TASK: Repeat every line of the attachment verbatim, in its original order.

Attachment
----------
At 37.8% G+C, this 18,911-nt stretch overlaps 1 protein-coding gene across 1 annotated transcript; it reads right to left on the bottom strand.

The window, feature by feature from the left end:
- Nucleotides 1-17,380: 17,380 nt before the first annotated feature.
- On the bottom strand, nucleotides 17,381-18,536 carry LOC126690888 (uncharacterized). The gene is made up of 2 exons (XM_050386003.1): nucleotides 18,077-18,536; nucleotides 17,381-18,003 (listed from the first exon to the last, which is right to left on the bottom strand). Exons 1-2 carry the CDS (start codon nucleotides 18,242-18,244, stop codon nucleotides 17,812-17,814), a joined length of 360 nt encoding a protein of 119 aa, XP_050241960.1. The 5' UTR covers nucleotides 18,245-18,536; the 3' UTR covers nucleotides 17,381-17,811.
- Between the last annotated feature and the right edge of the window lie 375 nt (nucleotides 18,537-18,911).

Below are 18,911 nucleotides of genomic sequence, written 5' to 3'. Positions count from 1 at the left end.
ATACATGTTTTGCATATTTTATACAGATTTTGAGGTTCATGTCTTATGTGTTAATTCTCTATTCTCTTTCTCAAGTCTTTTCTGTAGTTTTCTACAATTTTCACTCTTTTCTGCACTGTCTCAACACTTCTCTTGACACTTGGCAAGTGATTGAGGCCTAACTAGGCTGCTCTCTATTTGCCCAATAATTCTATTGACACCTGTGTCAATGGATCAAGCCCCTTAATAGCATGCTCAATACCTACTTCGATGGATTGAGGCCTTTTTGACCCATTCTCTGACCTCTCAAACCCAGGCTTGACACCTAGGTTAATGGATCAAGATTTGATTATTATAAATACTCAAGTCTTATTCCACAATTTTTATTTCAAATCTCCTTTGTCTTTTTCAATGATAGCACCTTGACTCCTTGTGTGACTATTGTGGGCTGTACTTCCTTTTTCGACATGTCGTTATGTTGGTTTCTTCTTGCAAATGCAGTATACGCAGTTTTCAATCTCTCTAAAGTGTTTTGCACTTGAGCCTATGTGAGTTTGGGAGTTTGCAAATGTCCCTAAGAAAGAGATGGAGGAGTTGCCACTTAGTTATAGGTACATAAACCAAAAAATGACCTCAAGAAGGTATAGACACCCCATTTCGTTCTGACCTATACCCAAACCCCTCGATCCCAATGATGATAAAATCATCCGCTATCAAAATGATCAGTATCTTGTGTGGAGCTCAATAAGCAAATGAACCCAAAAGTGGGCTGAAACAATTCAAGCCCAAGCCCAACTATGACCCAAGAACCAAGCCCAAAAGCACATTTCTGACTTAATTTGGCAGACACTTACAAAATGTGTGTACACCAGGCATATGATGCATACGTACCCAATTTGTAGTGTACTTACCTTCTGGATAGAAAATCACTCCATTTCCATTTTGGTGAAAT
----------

At 37.8% G+C, this 18,911-nt stretch overlaps 1 protein-coding gene across 1 annotated transcript; it reads right to left on the bottom strand.

The window, feature by feature from the left end:
- Nucleotides 1-17,380: 17,380 nt before the first annotated feature.
- On the bottom strand, nucleotides 17,381-18,536 carry LOC126690888 (uncharacterized). The gene is made up of 2 exons (XM_050386003.1): nucleotides 18,077-18,536; nucleotides 17,381-18,003 (listed from the first exon to the last, which is right to left on the bottom strand). Exons 1-2 carry the CDS (start codon nucleotides 18,242-18,244, stop codon nucleotides 17,812-17,814), a joined length of 360 nt encoding a protein of 119 aa, XP_050241960.1. The 5' UTR covers nucleotides 18,245-18,536; the 3' UTR covers nucleotides 17,381-17,811.
- Between the last annotated feature and the right edge of the window lie 375 nt (nucleotides 18,537-18,911).

Below are 18,911 nucleotides of genomic sequence, written 5' to 3'. Positions count from 1 at the left end.
ATACATGTTTTGCATATTTTATACAGATTTTGAGGTTCATGTCTTATGTGTTAATTCTCTATTCTCTTTCTCAAGTCTTTTCTGTAGTTTTCTACAATTTTCACTCTTTTCTGCACTGTCTCAACACTTCTCTTGACACTTGGCAAGTGATTGAGGCCTAACTAGGCTGCTCTCTATTTGCCCAATAATTCTATTGACACCTGTGTCAATGGATCAAGCCCCTTAATAGCATGCTCAATACCTACTTCGATGGATTGAGGCCTTTTTGACCCATTCTCTGACCTCTCAAACCCAGGCTTGACACCTAGGTTAATGGATCAAGATTTGATTATTATAAATACTCAAGTCTTATTCCACAATTTTTATTTCAAATCTCCTTTGTCTTTTTCAATGATAGCACCTTGACTCCTTGTGTGACTATTGTGGGCTGTACTTCCTTTTTCGACATGTCGTTATGTTGGTTTCTTCTTGCAAATGCAGTATACGCAGTTTTCAATCTCTCTAAAGTGTTTTGCACTTGAGCCTATGTGAGTTTGGGAGTTTGCAAATGTCCCTAAGAAAGAGATGGAGGAGTTGCCACTTAGTTATAGGTACATAAACCAAAAAATGACCTCAAGAAGGTATAGACACCCCATTTCGTTCTGACCTATACCCAAACCCCTCGATCCCAATGATGATAAAATCATCCGCTATCAAAATGATCAGTATCTTGTGTGGAGCTCAATAAGCAAATGAACCCAAAAGTGGGCTGAAACAATTCAAGCCCAAGCCCAACTATGACCCAAGAACCAAGCCCAAAAGCACATTTCTGACTTAATTTGGCAGACACTTACAAAATGTGTGTACACCAGGCATATGATGCATACGTACCCAATTTGTAGTGTACTTACCTTCTGGATAGAAAATCACTCCATTTCCATTTTGGTGAAAT